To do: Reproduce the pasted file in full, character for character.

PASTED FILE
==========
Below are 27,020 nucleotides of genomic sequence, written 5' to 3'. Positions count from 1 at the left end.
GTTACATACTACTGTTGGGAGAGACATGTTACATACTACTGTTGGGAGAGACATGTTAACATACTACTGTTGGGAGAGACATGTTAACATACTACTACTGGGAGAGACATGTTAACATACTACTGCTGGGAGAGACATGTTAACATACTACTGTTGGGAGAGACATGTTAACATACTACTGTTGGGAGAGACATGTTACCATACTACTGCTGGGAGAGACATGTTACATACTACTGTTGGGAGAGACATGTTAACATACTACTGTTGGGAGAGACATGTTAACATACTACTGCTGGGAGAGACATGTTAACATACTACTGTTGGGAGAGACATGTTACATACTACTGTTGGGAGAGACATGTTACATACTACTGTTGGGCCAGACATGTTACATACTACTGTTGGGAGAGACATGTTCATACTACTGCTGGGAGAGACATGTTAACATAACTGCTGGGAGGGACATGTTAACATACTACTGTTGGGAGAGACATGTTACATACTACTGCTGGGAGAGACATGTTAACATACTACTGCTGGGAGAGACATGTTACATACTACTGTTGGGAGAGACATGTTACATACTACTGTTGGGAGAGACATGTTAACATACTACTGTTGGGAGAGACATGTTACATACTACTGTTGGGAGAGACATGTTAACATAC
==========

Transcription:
Below are 27,020 nucleotides of genomic sequence, written 5' to 3'. Positions count from 1 at the left end.
GTTACATACTACTGTTGGGAGAGACATGTTACATACTACTGTTGGGAGAGACATGTTAACATACTACTGTTGGGAGAGACATGTTAACATACTACTACTGGGAGAGACATGTTAACATACTACTGCTGGGAGAGACATGTTAACATACTACTGTTGGGAGAGACATGTTAACATACTACTGTTGGGAGAGACATGTTACCATACTACTGCTGGGAGAGACATGTTACATACTACTGTTGGGAGAGACATGTTAACATACTACTGTTGGGAGAGACATGTTAACATACTACTGCTGGGAGAGACATGTTAACATACTACTGTTGGGAGAGACATGTTACATACTACTGTTGGGAGAGACATGTTACATACTACTGTTGGGCCAGACATGTTACATACTACTGTTGGGAGAGACATGTTCATACTACTGCTGGGAGAGACATGTTAACATAACTGCTGGGAGGGACATGTTAACATACTACTGTTGGGAGAGACATGTTACATACTACTGCTGGGAGAGACATGTTAACATACTACTGCTGGGAGAGACATGTTACATACTACTGTTGGGAGAGACATGTTACATACTACTGTTGGGAGAGACATGTTAACATACTACTGTTGGGAGAGACATGTTACATACTACTGTTGGGAGAGACATGTTAACATAC